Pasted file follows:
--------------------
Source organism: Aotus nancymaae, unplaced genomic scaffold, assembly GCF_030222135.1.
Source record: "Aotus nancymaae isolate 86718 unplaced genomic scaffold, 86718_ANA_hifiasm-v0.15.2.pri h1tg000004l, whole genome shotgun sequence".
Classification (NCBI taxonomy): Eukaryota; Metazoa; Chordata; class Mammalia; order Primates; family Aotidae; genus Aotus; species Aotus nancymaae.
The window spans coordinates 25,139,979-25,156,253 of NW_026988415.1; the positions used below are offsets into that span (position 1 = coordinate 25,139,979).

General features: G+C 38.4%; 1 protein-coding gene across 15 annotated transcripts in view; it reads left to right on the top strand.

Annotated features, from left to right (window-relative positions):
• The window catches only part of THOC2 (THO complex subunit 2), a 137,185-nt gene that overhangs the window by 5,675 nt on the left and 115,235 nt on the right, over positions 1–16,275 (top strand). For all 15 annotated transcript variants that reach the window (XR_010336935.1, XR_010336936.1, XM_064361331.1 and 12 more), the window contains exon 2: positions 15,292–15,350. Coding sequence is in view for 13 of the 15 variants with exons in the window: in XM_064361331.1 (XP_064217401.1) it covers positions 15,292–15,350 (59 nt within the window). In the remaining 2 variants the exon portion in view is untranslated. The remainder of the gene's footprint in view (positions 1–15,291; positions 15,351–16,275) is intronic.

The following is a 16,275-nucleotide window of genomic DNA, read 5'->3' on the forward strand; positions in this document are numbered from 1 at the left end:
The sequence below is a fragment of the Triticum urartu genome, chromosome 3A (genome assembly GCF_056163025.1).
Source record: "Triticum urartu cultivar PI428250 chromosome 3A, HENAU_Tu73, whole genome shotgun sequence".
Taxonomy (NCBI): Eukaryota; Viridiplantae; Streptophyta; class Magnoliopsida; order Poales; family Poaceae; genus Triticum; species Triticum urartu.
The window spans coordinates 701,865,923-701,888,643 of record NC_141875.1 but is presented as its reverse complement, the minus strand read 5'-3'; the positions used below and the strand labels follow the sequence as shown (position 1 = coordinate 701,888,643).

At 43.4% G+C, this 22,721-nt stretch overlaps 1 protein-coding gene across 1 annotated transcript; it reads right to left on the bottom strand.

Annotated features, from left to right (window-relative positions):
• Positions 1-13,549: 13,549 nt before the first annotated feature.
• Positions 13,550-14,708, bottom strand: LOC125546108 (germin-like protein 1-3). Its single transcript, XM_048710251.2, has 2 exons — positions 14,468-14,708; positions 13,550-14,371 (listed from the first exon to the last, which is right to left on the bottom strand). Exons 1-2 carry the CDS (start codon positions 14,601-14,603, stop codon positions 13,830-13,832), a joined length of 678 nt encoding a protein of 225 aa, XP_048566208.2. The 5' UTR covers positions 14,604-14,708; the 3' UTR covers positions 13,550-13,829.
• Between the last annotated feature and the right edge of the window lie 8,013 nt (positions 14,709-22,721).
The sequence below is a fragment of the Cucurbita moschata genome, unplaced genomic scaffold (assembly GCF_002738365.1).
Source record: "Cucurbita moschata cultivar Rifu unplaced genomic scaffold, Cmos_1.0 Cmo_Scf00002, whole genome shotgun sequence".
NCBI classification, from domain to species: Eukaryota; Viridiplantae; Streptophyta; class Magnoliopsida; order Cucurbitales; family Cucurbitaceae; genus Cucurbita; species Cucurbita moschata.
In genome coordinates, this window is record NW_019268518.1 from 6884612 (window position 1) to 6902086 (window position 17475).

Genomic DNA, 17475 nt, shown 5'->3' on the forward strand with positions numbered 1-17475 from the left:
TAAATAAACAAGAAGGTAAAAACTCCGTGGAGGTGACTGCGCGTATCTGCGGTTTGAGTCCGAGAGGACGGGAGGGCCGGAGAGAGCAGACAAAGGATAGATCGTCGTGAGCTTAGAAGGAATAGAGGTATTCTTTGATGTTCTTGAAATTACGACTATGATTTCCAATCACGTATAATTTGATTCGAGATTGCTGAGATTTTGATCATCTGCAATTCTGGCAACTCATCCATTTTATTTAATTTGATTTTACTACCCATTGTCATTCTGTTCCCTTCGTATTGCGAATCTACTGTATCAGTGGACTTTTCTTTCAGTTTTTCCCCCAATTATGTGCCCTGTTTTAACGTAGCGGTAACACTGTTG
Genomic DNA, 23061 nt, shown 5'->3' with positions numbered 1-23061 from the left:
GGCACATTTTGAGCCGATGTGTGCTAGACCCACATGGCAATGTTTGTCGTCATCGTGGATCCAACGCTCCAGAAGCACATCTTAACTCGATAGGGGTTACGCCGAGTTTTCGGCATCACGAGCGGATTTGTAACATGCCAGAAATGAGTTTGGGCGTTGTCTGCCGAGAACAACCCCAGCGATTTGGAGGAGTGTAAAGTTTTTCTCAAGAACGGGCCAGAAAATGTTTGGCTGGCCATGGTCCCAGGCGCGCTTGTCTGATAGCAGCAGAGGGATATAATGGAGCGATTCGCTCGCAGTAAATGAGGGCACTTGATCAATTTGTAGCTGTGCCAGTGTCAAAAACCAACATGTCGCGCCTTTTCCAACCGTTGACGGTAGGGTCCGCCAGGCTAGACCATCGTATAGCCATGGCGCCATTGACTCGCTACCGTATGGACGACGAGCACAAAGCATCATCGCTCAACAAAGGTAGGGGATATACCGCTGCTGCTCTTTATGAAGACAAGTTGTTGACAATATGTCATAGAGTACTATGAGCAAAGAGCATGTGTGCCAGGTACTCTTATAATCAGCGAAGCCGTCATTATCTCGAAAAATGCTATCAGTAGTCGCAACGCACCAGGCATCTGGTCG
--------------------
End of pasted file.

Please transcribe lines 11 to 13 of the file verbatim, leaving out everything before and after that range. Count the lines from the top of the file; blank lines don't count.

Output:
Taxonomy (NCBI): Eukaryota; Viridiplantae; Streptophyta; class Magnoliopsida; order Poales; family Poaceae; genus Triticum; species Triticum urartu.
The window spans coordinates 701,865,923-701,888,643 of record NC_141875.1 but is presented as its reverse complement, the minus strand read 5'-3'; the positions used below and the strand labels follow the sequence as shown (position 1 = coordinate 701,888,643).

At 43.4% G+C, this 22,721-nt stretch overlaps 1 protein-coding gene across 1 annotated transcript; it reads right to left on the bottom strand.